DNA testing makes it easy to find the identity of anonymous sperm donors.

What women really think about news, politics, and culture.
March 1 2010 9:36 AM

Are Sperm Donors Really Anonymous Anymore?

DNA testing makes them easy to trace.

(Continued from Page 1)

Some sperm banks are changing their policies for fear that anonymous donors might withdraw from the program and hurt their bottom line. Cryos International, a sperm bank based in Copenhagen, Denmark, that claims to be the largest bank in the world, has started to offer a new program that it's dubbing "Invisible Donors." It's a system where donors can offer very few registered characteristics so they will be more difficult to track, and the bank keeps track of them by fingerprints instead of donor number.

"I'm fully aware of the future child's needs, and I fully understand and support children who will search for their donor [and] half-siblings, but the fact is that it is wrong to search for a donor who claimed anonymity," says Ole Schou, the director of Cryos International.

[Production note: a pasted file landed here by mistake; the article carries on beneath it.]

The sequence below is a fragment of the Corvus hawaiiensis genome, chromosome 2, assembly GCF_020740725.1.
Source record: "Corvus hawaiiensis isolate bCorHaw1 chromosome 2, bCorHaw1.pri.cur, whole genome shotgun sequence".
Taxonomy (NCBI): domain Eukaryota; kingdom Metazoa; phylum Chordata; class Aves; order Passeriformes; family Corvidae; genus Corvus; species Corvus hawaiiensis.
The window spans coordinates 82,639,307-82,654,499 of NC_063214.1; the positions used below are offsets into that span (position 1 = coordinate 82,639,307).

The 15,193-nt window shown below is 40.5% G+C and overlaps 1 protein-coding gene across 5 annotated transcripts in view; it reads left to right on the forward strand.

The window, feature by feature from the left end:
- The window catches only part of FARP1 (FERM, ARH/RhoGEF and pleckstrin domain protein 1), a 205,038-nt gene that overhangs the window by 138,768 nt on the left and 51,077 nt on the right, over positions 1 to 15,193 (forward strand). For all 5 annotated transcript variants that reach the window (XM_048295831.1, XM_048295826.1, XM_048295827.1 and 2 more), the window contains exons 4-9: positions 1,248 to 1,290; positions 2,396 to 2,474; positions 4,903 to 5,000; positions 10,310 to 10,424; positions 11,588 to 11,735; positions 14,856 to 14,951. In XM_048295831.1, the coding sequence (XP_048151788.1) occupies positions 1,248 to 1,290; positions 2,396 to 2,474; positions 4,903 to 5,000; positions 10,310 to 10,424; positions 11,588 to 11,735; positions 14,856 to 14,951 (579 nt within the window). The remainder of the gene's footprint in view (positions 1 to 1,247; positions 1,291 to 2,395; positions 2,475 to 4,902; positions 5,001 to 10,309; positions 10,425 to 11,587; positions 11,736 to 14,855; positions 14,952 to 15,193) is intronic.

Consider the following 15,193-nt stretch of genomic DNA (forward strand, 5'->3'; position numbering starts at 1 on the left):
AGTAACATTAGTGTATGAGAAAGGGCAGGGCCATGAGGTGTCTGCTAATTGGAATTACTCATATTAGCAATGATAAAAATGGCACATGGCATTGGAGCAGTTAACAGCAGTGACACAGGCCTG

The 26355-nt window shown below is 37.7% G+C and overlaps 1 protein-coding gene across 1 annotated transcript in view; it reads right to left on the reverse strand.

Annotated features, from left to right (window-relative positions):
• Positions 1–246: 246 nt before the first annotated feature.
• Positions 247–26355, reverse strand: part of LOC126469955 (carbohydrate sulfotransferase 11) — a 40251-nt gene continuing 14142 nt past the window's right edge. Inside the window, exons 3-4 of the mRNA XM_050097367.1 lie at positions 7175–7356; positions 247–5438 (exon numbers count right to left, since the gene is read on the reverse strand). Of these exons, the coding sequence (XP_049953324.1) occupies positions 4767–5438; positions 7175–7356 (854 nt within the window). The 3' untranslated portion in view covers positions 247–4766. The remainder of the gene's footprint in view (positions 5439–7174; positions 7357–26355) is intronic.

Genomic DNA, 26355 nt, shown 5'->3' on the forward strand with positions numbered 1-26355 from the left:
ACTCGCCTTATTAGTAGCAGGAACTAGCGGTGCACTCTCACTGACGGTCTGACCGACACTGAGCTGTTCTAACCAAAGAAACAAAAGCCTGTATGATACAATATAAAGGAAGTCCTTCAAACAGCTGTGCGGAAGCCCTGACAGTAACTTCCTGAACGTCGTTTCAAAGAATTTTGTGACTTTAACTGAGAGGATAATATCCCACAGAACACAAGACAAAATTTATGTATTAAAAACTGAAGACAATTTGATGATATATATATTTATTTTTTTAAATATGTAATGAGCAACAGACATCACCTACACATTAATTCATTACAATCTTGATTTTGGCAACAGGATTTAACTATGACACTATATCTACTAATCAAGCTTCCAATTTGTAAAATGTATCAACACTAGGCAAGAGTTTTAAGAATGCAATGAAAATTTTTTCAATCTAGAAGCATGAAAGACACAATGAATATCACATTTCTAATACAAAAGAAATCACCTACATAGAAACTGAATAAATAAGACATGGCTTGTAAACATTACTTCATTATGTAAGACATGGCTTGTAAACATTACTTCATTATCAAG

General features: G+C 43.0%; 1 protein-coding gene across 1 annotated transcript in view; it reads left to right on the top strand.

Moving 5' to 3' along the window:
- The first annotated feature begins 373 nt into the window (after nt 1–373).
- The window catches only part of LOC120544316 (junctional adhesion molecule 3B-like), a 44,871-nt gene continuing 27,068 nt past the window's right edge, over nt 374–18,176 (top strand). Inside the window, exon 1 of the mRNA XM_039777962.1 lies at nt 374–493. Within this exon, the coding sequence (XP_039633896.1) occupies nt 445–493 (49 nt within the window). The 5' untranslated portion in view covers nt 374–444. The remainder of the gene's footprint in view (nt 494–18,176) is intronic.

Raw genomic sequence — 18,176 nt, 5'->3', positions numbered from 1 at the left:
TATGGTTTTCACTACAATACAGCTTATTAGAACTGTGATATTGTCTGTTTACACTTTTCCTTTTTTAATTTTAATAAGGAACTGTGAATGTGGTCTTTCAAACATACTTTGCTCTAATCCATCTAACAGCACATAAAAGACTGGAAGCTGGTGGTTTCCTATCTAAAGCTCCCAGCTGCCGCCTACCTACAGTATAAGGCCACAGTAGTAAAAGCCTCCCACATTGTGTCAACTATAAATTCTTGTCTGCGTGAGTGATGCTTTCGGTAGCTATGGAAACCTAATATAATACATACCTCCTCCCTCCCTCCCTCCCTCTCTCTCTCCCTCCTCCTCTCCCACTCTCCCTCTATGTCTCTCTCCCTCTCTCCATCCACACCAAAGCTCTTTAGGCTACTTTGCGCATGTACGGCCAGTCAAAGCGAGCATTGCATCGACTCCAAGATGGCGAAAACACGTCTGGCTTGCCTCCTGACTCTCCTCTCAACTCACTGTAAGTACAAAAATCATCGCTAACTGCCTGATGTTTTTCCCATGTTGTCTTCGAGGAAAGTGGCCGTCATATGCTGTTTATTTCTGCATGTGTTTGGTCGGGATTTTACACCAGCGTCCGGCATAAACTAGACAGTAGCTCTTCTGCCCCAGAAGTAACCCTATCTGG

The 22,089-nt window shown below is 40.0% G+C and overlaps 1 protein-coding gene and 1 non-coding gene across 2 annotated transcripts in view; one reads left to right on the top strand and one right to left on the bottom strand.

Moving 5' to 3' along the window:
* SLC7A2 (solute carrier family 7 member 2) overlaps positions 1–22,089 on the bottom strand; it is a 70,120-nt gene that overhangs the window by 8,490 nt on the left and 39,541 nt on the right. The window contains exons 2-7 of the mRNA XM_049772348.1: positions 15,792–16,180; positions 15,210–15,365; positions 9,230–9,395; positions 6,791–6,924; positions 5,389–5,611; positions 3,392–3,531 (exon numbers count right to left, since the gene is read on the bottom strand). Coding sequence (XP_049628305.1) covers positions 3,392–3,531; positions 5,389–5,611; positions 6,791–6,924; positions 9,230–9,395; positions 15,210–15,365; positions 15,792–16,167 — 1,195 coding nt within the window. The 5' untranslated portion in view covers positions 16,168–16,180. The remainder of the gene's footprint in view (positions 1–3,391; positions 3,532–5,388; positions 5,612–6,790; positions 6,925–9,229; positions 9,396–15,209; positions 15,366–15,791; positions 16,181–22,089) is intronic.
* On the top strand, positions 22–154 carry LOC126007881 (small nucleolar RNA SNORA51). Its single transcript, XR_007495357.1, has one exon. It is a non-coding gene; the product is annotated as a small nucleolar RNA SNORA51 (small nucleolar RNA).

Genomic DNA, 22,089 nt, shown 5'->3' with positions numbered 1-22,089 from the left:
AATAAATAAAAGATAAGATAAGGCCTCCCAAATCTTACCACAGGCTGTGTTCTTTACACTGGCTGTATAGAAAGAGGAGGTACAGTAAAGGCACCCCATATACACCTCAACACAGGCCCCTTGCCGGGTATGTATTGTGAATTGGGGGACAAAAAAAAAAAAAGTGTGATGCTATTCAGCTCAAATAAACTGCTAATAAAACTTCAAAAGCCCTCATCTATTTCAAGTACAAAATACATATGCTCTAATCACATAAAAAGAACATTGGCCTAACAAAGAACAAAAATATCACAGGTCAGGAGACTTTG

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She may be right that it will become increasingly difficult for a donor to hide, which means the moral decision of whether to trace him and ignore his request for anonymity will rest less on the banks and more on the parents and offspring. If DNA testing does become more ubiquitous, it may be that even a very few traits will make the men traceable. What will they do then? wonders Kramer. "Create men without DNA?"Become a fan of DoubleX on Facebook. Follow us on Twitter.

Correction, March 1, 2010: The article originally said Michelle Jorgensen lived in Nederland, Colo. She lives in Sacramento, Calif. ( Return to the corrected sentence.)

Correction, March 2, 2010: This article originally implied that mothers pass their mitochondrial DNA only to daughters. They pass it to both children. (Return to the corrected sentence.)

Correction, March 3, 2010: The article stated that Alice Ruby spearheaded the idea of identity-release donors. It was the Sperm Bank of California that spearheaded the idea in 1983. Ruby joined the bank in 2002. Also, the article stated that most families are not interested in finding their donors. Bank research shows that 80 percent of donor conceived children are interested in finding donors, although only 30 percent of families have come looking for them. (Return  to the corrected paragraph.)

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